Its estimated length is 4,909 km, and it drains an area of 795,000 km2, discharging 475 km3 of water annually. From the Tibetan Plateau, the river runs through China, Myanmar, Laos, Thailand, Cambodia, and Vietnam. The extreme seasonal variations in flow and the presence of rapids and waterfalls in the Mekong make navigation difficult. Even so, the river is a major trade route between western China and Southeast Asia.
Mekong is originally called Mae Nam Khong from a contracted form of Tai shortened to Mae Khong. In Thai and Lao, Mae Nam (“Mother of Water[s]”) is used for large rivers and Khong is the proper name referred to as “River Khong”. To the early European traders, the Mekong River was also known as Mekon River, May-Kiang River and Cambodia River. In Vietnam, it is called Cuu Long river (Nine Dragons River).
The Mekong rises as the Za Qu and soon becomes known as the Lancang. It originates in the “three rivers source area” on the Tibetan Plateau in the Sanjiangyuan National Nature Reserve. The reserve protects the headwaters of, from north to south, the Yellow (Huang He), the Yangtze, and the Mekong Rivers. It flows through the Tibetan Autonomous Region and then southeast into Yunnan Province, and then the Three Parallel Rivers Area in the Hengduan Mountains, along with the Yangtze to its east and the Salween River (Nu Jiang in Chinese) to its west.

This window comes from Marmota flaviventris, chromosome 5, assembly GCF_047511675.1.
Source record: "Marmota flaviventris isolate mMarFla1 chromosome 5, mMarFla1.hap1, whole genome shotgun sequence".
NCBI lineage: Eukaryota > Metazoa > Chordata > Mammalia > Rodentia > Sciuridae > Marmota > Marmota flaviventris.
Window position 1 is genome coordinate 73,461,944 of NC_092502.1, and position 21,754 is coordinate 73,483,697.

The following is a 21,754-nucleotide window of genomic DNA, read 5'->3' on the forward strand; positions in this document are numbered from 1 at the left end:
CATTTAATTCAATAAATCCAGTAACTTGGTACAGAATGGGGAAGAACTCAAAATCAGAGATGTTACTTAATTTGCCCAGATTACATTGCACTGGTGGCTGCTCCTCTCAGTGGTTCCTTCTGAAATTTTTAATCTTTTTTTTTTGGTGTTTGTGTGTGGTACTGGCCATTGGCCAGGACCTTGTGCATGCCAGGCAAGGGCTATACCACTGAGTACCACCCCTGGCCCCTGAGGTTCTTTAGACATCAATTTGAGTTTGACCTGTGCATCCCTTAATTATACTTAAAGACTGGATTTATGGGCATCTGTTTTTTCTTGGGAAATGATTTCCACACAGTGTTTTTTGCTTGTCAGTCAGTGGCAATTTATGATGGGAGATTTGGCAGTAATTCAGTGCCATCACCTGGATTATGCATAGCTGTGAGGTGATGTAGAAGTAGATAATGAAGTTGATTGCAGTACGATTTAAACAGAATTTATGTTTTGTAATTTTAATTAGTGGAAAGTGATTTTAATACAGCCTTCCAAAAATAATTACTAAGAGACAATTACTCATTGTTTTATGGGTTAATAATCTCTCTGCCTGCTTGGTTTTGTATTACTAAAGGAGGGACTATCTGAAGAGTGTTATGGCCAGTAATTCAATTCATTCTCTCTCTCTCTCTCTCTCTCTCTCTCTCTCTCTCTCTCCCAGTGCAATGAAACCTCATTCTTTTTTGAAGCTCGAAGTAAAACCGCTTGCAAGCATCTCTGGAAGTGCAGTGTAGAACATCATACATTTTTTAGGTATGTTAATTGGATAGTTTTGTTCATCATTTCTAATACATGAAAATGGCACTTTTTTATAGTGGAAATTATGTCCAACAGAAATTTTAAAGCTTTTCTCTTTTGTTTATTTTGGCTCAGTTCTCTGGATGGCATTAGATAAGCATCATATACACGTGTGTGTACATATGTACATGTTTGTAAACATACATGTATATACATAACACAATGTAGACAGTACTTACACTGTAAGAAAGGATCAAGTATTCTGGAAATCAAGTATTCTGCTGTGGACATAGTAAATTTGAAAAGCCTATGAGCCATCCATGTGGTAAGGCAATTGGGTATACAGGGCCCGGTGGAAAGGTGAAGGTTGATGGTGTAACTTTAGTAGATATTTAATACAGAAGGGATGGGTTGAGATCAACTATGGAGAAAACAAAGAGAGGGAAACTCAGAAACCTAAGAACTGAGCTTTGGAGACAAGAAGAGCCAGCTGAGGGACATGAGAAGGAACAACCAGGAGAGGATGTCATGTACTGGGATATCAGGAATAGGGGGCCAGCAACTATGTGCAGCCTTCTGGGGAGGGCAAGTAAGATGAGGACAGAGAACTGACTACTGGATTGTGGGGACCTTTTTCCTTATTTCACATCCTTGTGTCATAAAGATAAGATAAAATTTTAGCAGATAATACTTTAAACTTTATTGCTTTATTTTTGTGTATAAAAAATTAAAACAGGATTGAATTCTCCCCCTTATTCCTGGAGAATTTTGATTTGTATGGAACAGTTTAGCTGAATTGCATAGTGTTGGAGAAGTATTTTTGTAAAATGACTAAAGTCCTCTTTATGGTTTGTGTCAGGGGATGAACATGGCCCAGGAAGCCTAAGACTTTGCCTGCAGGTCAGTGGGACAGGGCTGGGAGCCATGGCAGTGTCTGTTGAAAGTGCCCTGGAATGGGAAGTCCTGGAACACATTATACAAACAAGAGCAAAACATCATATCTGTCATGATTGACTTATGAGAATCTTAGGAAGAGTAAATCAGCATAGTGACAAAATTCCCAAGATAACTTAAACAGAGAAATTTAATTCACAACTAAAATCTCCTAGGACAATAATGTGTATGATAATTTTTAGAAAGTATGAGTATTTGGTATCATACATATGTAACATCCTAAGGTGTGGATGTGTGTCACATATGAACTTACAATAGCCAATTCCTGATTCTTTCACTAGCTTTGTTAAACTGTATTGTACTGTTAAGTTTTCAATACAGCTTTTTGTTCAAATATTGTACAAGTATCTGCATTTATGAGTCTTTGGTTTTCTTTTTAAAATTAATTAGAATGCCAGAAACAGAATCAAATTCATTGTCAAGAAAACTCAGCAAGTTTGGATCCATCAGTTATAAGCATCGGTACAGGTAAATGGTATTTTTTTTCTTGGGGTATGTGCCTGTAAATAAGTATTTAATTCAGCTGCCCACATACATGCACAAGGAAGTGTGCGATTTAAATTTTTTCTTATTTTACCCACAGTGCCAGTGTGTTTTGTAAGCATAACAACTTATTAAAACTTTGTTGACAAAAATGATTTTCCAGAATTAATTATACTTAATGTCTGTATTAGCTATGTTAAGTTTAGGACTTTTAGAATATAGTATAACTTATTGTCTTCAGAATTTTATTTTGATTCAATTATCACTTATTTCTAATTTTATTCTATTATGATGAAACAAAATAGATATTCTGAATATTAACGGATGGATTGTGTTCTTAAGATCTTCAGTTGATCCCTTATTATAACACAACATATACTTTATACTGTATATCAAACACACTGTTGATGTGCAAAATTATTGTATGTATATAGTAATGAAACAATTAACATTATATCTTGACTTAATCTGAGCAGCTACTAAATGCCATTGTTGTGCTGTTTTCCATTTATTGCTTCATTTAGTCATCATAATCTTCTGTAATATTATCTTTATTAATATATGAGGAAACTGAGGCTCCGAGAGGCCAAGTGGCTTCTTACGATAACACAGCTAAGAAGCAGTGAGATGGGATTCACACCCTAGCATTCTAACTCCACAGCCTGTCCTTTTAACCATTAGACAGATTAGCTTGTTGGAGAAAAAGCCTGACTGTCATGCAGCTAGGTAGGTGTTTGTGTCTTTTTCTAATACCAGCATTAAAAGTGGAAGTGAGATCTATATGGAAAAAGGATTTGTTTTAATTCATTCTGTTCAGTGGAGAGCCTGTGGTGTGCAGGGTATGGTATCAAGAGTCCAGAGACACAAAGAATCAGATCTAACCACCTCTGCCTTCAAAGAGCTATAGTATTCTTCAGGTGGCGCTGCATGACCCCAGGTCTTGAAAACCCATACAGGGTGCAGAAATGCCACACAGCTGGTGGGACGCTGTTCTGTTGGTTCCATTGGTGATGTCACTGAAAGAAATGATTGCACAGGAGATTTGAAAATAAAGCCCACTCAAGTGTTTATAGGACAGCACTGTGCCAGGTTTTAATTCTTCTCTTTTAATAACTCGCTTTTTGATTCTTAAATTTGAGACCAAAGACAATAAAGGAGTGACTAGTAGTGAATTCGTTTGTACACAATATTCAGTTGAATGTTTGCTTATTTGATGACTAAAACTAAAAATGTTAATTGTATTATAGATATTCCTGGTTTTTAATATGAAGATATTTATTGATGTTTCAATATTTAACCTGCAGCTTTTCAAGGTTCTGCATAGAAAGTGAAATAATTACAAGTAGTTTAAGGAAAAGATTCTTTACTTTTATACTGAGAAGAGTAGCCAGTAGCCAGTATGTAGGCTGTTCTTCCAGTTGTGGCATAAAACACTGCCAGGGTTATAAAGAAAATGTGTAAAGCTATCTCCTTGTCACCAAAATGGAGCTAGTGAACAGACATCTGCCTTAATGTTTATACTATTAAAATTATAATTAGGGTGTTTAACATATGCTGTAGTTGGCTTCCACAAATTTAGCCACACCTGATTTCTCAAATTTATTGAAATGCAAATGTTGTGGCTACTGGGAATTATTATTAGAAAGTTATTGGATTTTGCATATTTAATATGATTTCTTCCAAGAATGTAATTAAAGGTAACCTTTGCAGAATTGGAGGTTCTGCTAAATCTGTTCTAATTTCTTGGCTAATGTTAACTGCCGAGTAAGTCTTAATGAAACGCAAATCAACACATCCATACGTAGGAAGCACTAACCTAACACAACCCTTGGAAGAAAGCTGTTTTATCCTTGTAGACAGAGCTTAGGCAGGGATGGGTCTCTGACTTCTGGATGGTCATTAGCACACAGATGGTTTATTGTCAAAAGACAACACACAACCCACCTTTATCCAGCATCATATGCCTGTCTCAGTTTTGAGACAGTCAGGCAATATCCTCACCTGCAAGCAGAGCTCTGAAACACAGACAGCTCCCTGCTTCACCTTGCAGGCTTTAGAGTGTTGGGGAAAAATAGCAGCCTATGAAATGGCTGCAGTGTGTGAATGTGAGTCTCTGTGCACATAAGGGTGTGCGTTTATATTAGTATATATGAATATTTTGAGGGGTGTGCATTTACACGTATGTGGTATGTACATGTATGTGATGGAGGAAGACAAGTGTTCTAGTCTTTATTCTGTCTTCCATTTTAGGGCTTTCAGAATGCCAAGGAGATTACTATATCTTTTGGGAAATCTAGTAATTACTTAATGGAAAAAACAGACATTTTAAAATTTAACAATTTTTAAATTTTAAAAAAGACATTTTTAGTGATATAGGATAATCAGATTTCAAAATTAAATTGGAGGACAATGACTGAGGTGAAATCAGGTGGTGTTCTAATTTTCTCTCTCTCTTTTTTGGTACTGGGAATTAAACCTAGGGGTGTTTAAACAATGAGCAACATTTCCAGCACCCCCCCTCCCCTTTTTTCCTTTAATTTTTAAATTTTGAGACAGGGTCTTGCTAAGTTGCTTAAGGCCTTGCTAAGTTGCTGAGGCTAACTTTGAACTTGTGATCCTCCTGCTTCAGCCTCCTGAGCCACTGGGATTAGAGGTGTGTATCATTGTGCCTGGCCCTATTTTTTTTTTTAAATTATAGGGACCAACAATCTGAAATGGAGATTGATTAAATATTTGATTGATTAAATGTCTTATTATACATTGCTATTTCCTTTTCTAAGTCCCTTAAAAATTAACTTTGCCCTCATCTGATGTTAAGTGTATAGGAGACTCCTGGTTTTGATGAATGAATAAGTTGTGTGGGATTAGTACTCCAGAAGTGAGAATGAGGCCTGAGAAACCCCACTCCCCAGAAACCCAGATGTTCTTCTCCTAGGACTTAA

Then the Mekong meets the China–Myanmar border and flows about 10 kilometres along that border until it reaches the tripoint of China, Myanmar and Laos. From there it flows southwest and forms the border of Myanmar and Laos for about 100 kilometres until it arrives at the tripoint of Myanmar, Laos, and Thailand. This is also the point of confluence between the Ruak River (which follows the Thai–Myanmar border) and the Mekong. Then, the Mekong turns southeast to briefly form the border of Laos with Thailand.
Khon Pi Long is a series of rapids along a 1.6-kilometre section of the Mekong River dividing Chiang Rai and Bokeo Province in Laos. The name of the rapids means ‘where the ghost lost its way’. It then turns east into the interior of Laos, flowing first east and then south for some 400 kilometres before meeting the border with Thailand again. Once more, it defines the Laos-Thailand border for some 850 kilometres as it flows first east, passing the capital of Laos, Vientiane, then turns south. A second time, the river leaves the border and flows east into Laos soon passing the city of Pakse. Thereafter, it turns and runs more or less directly south, crossing into Cambodia.
At Phnom Penh, the river is joined on the right bank by the river and lake system the Tonlé Sap. When the Mekong is low, the Tonle Sap is a tributary: water flows from the lake and river into the Mekong. When the Mekong floods, the flow reverses: the floodwaters of the Mekong flow up the Tonle Sap.
Immediately after the Sap River joins the Mekong by Phnom Penh, the Bassac River branches off the right (west) bank. The Bassac River is the first and main distributary of the Mekong. This is the beginning of the Mekong Delta. The two rivers, the Bassac to the west and the Mekong to the east, enter Vietnam shortly after this. In Vietnam, the Bassac is called the Hau River; the main, eastern, branch of the Mekong is called the Tien River. In Vietnam, distributaries of the eastern (main, Mekong) branch include the My Tho River, the Ba Lai River, the Ham Luong River, and the Co Chien River.
According to en.wikipedia.org